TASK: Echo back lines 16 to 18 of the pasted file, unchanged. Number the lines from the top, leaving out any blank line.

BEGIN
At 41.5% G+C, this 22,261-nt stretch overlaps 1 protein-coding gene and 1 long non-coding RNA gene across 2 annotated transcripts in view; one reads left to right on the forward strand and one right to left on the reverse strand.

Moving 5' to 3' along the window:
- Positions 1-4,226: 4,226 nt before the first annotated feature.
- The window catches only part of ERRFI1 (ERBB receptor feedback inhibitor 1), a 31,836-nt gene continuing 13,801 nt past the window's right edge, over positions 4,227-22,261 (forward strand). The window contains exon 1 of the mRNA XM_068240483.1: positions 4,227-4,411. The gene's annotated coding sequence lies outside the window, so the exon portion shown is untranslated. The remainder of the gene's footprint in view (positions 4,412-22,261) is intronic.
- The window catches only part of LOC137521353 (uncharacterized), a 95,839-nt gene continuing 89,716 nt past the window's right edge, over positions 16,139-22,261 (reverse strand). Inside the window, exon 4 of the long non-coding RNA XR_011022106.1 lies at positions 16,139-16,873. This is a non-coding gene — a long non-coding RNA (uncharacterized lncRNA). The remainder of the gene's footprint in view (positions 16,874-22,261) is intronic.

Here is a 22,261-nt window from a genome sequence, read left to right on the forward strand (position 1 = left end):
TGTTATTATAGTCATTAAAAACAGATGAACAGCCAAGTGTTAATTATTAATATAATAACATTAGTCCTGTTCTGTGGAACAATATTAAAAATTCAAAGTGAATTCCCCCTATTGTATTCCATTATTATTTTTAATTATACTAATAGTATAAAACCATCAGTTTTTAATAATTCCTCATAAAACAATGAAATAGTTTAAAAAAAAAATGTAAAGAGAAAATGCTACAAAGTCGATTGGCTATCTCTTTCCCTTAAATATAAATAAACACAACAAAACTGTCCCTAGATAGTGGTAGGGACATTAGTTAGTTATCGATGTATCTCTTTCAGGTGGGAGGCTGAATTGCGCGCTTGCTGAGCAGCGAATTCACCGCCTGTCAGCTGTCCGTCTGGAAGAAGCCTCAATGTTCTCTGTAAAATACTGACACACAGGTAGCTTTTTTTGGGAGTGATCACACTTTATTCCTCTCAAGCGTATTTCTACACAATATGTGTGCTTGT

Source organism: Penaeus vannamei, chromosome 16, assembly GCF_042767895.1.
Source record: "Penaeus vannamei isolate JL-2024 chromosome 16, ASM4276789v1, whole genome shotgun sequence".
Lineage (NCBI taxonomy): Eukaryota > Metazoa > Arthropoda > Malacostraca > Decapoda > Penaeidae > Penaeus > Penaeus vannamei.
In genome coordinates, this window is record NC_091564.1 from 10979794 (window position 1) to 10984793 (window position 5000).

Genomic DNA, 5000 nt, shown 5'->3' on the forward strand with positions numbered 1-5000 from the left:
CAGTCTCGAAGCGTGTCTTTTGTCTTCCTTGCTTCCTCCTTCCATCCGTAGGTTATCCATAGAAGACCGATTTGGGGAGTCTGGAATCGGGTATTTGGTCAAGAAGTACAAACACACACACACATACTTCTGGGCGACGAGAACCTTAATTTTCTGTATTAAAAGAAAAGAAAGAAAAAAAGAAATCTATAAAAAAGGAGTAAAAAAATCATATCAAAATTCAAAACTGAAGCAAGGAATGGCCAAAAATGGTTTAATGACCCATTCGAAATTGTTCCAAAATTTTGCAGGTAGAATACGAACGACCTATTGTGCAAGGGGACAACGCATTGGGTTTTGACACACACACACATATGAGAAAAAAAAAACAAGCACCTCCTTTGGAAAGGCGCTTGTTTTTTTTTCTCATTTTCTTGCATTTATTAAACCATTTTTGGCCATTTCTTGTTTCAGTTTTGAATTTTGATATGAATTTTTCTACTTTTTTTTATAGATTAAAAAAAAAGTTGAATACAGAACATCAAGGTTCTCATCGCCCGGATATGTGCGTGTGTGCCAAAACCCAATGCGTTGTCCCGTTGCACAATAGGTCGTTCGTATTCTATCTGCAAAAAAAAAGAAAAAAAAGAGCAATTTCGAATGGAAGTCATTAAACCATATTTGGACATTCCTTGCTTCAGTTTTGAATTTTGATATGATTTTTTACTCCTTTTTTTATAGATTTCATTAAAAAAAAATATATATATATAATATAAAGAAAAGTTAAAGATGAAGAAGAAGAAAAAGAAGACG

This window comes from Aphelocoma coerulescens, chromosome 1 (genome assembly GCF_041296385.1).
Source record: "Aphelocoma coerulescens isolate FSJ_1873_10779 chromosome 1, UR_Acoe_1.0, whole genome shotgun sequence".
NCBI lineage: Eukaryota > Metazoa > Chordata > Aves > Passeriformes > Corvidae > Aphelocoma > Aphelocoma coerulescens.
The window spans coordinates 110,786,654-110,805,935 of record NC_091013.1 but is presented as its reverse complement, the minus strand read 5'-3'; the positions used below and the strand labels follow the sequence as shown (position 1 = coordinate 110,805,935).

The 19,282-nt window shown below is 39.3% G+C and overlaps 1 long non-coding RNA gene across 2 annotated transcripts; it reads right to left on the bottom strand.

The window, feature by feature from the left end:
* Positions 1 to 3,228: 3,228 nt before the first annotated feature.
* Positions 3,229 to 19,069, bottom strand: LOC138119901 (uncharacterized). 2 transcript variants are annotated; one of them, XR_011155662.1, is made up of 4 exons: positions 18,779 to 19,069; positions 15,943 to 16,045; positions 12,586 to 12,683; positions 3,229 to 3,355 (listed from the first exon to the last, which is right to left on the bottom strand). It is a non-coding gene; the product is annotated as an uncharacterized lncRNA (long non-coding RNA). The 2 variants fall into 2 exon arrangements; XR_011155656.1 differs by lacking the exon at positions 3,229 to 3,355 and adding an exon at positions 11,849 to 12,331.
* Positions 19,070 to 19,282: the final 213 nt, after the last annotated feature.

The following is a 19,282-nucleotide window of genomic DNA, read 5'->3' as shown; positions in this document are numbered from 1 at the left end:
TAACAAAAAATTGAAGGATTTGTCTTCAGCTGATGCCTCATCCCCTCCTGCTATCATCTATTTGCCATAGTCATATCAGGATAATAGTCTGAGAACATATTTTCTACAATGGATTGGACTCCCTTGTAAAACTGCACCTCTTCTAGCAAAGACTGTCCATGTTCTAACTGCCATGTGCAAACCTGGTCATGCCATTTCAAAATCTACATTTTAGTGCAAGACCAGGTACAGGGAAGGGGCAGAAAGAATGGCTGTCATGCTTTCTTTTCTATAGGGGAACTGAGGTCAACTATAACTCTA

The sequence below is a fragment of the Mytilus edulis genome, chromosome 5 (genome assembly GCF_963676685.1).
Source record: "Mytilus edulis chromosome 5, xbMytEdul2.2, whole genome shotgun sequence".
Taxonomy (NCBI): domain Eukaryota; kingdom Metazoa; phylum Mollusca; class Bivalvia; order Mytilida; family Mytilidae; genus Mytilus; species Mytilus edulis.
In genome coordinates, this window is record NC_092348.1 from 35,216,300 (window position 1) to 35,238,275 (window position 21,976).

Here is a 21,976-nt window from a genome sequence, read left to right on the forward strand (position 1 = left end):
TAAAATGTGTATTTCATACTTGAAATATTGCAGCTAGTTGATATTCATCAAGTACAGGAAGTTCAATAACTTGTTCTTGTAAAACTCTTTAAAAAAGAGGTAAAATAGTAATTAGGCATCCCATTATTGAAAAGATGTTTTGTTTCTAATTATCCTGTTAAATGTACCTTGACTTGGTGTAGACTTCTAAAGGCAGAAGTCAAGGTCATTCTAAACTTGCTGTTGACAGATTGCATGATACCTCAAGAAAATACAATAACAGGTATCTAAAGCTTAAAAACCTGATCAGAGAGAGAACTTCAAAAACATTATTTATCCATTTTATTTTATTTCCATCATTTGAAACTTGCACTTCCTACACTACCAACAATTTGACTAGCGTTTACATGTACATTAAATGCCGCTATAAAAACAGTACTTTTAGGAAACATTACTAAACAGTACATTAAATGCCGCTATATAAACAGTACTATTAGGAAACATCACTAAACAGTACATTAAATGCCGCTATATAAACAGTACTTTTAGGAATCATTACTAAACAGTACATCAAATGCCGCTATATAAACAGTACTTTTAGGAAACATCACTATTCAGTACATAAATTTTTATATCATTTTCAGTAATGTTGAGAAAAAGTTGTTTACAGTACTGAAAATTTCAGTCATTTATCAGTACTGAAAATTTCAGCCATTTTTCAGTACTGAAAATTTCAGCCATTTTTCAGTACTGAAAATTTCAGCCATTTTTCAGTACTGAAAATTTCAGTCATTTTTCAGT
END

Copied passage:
NCBI lineage: Eukaryota > Metazoa > Chordata > Aves > Passeriformes > Corvidae > Aphelocoma > Aphelocoma coerulescens.
The window spans coordinates 110,786,654-110,805,935 of record NC_091013.1 but is presented as its reverse complement, the minus strand read 5'-3'; the positions used below and the strand labels follow the sequence as shown (position 1 = coordinate 110,805,935).

The 19,282-nt window shown below is 39.3% G+C and overlaps 1 long non-coding RNA gene across 2 annotated transcripts; it reads right to left on the bottom strand.